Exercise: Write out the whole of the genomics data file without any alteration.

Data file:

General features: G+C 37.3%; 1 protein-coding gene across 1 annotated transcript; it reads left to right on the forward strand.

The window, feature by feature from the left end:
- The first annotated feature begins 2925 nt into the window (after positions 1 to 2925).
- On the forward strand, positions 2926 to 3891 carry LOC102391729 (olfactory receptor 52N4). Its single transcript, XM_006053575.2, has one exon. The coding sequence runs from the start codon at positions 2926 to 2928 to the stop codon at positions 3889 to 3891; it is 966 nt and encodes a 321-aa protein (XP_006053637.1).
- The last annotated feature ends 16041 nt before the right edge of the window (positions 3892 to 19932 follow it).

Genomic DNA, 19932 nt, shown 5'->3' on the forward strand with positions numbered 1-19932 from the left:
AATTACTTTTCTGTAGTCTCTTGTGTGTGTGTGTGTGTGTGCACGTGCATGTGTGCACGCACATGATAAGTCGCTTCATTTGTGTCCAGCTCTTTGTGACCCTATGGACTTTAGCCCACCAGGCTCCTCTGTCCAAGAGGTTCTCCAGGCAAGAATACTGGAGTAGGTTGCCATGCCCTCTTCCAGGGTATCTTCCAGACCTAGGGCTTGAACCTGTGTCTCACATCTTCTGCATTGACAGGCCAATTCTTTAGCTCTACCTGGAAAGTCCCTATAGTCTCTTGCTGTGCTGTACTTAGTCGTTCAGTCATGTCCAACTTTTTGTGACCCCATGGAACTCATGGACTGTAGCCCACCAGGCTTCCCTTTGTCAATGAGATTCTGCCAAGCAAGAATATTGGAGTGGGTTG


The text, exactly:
General features: G+C 37.3%; 1 protein-coding gene across 1 annotated transcript; it reads left to right on the forward strand.

The window, feature by feature from the left end:
- The first annotated feature begins 2925 nt into the window (after positions 1 to 2925).
- On the forward strand, positions 2926 to 3891 carry LOC102391729 (olfactory receptor 52N4). Its single transcript, XM_006053575.2, has one exon. The coding sequence runs from the start codon at positions 2926 to 2928 to the stop codon at positions 3889 to 3891; it is 966 nt and encodes a 321-aa protein (XP_006053637.1).
- The last annotated feature ends 16041 nt before the right edge of the window (positions 3892 to 19932 follow it).

Genomic DNA, 19932 nt, shown 5'->3' on the forward strand with positions numbered 1-19932 from the left:
AATTACTTTTCTGTAGTCTCTTGTGTGTGTGTGTGTGTGTGCACGTGCATGTGTGCACGCACATGATAAGTCGCTTCATTTGTGTCCAGCTCTTTGTGACCCTATGGACTTTAGCCCACCAGGCTCCTCTGTCCAAGAGGTTCTCCAGGCAAGAATACTGGAGTAGGTTGCCATGCCCTCTTCCAGGGTATCTTCCAGACCTAGGGCTTGAACCTGTGTCTCACATCTTCTGCATTGACAGGCCAATTCTTTAGCTCTACCTGGAAAGTCCCTATAGTCTCTTGCTGTGCTGTACTTAGTCGTTCAGTCATGTCCAACTTTTTGTGACCCCATGGAACTCATGGACTGTAGCCCACCAGGCTTCCCTTTGTCAATGAGATTCTGCCAAGCAAGAATATTGGAGTGGGTTG